A century of learning is celebrated at Rocky Mountain House School – Red Deer Advocate

A central Alberta school that survived a cyclone, fire, measles and polio outbreaks is celebrating 100 years of learning with a reunion of staff and students dating back to the 1930s.

Dozens of former students gathered Friday in the Rocky Elementary School gymnasium to pay tribute to their school and remember former classmates and teachers.

“I have nothing but good memories here,” said 91-year-old Helen Zander, who started freshman year in 1938.

“I remember every teacher and every friend I made here and was still friends with for years,” Zander added.

Notable students who learned at the facility are remembered over the years, including former Alberta Premier Ralph Klein, former Alberta Lieutenant General Helen Hunley, Rocky MLA Ty Lund and electronic music pioneer Bruce Haack, who once appeared on Johnny Carson’s show.

Tim Bowman, the current and 19th Warden, said there have been many changes over the years, including to the building itself.

The modern exterior is very different from the original Confluence School, which was built on the same site in 1921 and demolished in 2005.

But the school retains its place as a community center. “We always had Christmas concerts here, the teachers built the first hockey rink, there were dances, meetings and a library – as well as a literary club and a drama club,” he said. he adds.

In 1918, Rocky Mountain House had only a one-room schoolhouse, but grew rapidly as young families moved into the former fur trade fort. Although community leaders were initially reluctant to shell out the money to build a larger school at the end of World War I, the need was soon unavoidable, Bowman said.

When Confluence School was built, it was built to last: the structure survived a 1927 cyclone that snapped large trees on the school grounds.

Bowman said that two years before, in 1925, a local women’s group had to raise money to buy a school bell that cost $140 and weighed 740 pounds. “Nobody can find that bell. Maybe he got caught in the cyclone,” he joked.

His historical slide show chronicled how the 1930s and 1940s before vaccination were marked by outbreaks of measles and polio in classrooms across Canada, including Rocky School.

A fire in 1940 destroyed 300 school desks. And by 1943, all male teachers had left to join the World War II effort.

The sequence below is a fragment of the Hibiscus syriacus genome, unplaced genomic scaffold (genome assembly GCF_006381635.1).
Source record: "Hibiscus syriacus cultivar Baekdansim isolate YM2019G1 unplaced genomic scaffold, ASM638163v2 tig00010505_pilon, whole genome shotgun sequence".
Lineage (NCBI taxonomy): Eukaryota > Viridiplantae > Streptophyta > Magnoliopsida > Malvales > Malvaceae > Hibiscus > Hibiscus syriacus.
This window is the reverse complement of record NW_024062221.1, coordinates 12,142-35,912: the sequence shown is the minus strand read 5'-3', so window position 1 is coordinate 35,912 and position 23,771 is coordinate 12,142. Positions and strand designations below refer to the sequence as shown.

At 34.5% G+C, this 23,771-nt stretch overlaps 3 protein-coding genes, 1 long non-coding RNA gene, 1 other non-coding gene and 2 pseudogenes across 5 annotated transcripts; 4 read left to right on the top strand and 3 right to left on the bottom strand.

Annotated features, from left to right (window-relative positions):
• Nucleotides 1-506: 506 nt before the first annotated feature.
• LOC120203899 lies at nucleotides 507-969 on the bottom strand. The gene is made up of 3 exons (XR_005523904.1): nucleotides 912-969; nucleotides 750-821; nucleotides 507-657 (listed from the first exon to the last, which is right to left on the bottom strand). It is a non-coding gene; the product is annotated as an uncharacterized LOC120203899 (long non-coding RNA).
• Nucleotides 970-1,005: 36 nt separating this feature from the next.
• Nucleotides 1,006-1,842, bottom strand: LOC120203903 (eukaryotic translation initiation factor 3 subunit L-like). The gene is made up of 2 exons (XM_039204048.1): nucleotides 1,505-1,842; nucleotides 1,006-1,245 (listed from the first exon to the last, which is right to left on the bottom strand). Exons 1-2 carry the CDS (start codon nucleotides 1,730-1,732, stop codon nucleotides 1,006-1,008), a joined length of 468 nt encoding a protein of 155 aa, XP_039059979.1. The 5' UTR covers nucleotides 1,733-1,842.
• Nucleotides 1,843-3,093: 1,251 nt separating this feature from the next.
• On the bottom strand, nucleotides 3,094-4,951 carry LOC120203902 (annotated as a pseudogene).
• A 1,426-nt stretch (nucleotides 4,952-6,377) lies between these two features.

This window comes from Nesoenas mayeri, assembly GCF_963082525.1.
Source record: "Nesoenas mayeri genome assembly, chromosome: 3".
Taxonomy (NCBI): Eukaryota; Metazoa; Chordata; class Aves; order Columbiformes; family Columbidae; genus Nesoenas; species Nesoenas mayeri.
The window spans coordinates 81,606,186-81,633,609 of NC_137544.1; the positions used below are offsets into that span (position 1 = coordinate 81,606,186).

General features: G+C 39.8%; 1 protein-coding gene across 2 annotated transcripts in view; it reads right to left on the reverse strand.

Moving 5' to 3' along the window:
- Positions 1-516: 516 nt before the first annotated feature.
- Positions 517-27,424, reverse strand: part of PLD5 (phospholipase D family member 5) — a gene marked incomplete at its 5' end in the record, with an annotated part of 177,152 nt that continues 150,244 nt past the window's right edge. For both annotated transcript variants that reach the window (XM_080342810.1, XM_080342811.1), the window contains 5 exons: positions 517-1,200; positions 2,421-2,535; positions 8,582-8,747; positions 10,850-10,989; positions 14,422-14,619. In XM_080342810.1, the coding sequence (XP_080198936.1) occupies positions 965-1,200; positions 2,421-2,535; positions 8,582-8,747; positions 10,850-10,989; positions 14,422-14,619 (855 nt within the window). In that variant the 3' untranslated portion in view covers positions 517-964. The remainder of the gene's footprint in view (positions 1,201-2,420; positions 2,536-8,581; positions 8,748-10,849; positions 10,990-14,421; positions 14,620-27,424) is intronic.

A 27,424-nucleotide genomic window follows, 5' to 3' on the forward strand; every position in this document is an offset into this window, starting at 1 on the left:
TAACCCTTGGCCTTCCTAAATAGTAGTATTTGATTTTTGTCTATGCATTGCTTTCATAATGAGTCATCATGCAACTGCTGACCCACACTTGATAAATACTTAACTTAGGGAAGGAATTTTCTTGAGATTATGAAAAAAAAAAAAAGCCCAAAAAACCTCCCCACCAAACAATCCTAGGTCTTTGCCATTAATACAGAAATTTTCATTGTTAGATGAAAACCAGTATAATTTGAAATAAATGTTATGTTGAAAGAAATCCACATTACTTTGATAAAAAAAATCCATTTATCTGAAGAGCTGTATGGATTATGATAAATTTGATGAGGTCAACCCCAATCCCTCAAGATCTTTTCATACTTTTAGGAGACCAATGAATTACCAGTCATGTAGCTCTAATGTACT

With the post-war baby boom, the school was expanded considerably in 1949 and again in 1956. It became a full-fledged primary school after a separate grammar school was built in 1962.

During all these decades, student life has flourished. Students were treated to field trips to the fairgrounds and to Crimson Lake. Bowman recounted how the school developed an acclaimed music program – the boy band played for the Queen when she visited Calgary in 1954.

Gail Stewart, 68, who started the first year at the school in 1959, recalled that canoe races were held on the river to celebrate Canada’s centenary in 1967.

His mother, Dorothy Williams, 89, was also a student at the school from 1944.

Many other Rocky Mountain House families have multi-generational ties to the school, including Mona Medin, a former student who is now an Indigenous storyteller. She said three generations of her family members have taken classes at the site. “I have good memories…”

Rocky Mayor Debbie Baich was a student there in the 1970s. “One of my most vivid memories is in music class, singing love is like a butterfly — to a record! Baich said.

Another reminder of the change came when school officials opened a time capsule from 1989 that included a six-foot roll of a “letter.” Former manager Bill Snyder joked, “Kids, this is what the paper coming out of the printer looked like in 1989.”

Bowman noted the school’s emphasis on teaching students respectful behavior. Sister Margie, a nun, who came to the school as a counselor in the 1980s, taught ‘peace education’ with mantras that include ‘hands are there to help, not to hurt’.

Current Grade 5 student Layla Mooney said she looks forward to coming to class because she loves learning science and social studies and loves the teachers. “They care and they help a lot.”


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A scroll-shaped letter is taken from a 1989 time capsule at Rocky Elementary school – a reminder of what computer printouts used to look like. From left, manager Tim Bowman, assistant manager Kim Simo and former manager Bill Snyder.

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